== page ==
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From the Archives: May 1992

THE DEATH of former Israeli Prime Minister Menachem Begin on March 9 brought back memories of high hopes for Middle East peace. ... Begin’s passing also recalled his determination to establish Israeli settlements on the West Bank’s Occupied Territories, areas he called by their biblical names—Judea and Samaria. The day after his election as prime minister in May 1977, Begin visited one of the handful of settlements then in existence, Elon Moreh, to declare: “There will be many, many settlements in the coming weeks.”

Fifteen years after the late prime minister’s promise to implement the 1974 Gush Emunim plan for putting 100,000 Jewish settlers onto the West Bank, 91,000 Jews actually live there, with some 157,000 others in the rest of the territories annexed by Israel after the 1967 Six-Day War. In all, nearly one quarter of a million Israelis, 5 percent of the country’s total population, reside in these settlements.

Today, using as justification the need to accommodate thousands of Jewish emigres from what was the Soviet Union, the Israeli government continues building settlements in the Occupied Territories. Most observers believe this threatens the peace process currently under way between Israel and its Arab neighbors, serves as a continued irritant for U.S. relations with Israel, and may delay to the point of no return any solution regarding a Palestinian homeland.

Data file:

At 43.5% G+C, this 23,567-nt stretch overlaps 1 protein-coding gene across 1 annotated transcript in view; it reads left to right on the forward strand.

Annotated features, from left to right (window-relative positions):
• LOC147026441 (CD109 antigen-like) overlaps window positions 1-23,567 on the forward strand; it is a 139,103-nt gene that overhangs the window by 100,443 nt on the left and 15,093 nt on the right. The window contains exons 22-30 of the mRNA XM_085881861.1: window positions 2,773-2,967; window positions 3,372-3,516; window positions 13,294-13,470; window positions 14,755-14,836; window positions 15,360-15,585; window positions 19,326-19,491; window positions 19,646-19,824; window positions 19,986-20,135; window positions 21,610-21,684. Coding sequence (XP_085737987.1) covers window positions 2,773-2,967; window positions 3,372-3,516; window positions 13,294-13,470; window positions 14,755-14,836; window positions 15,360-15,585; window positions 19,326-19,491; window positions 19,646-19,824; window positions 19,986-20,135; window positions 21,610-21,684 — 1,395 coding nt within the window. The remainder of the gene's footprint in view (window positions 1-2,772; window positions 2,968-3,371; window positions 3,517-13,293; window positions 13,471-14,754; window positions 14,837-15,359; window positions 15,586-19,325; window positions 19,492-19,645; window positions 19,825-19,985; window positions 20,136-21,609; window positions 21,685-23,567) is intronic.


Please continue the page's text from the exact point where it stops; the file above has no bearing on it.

Joe Nangle, OFM, was outreach director at Sojourners when this article appeared.

Image: Peace symbol,  / Shutterstock 

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Shooting in a Moral Vacuum

CLINT EASTWOOD has made films about the sorrow and repeating pointlessness of war, as seen through the eyes of both aggressor and aggressed-against, with empathic performances and unbearably moving impact. His American Sniper, about the most lethal sniper in U.S. military history, bloodied in Iraq and struggling at home, is not one of those films. At best it’s a valuable character study of a confused warrior, revealing the traumatic effect of his service. At worst it’s a jingoistic and xenophobic attempt to put varnish on a terrible national response to the horror of 9/11, a response that became a self-inflicted wound creating untold collateral damage.

A decade ago, Eastwood made Flags of Our Fathers and Letters from Iwo Jima, which saw World War II soldiers as propaganda fodder and had the moral imagination to show both sides as courageous and broken without denying the difference between attacker and defender. These films are respectful and thoughtful, but American Sniper is arguably a work born in vengeance. Its reception (becoming one of the biggest January box office weekends ever, and a quick right-wing favorite) is part of the failure to deal in an integrated way with the wounds of 9/11, or to even begin to face the reality of the war in Iraq: an imperial conquest using the cover of national trauma as a justification.

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#BlackLivesMatter Meet Stokely Carmichael

IN AN undistinguished apartment around the corner from my house in Columbia Heights, the Black Power revolutionary Stokely Carmichael honed his forceful, insistent rhetoric and organizing genius. His apartment effectively served as the Washington, D.C. headquarters for the Student Nonviolent Coordinating Committee (SNCC).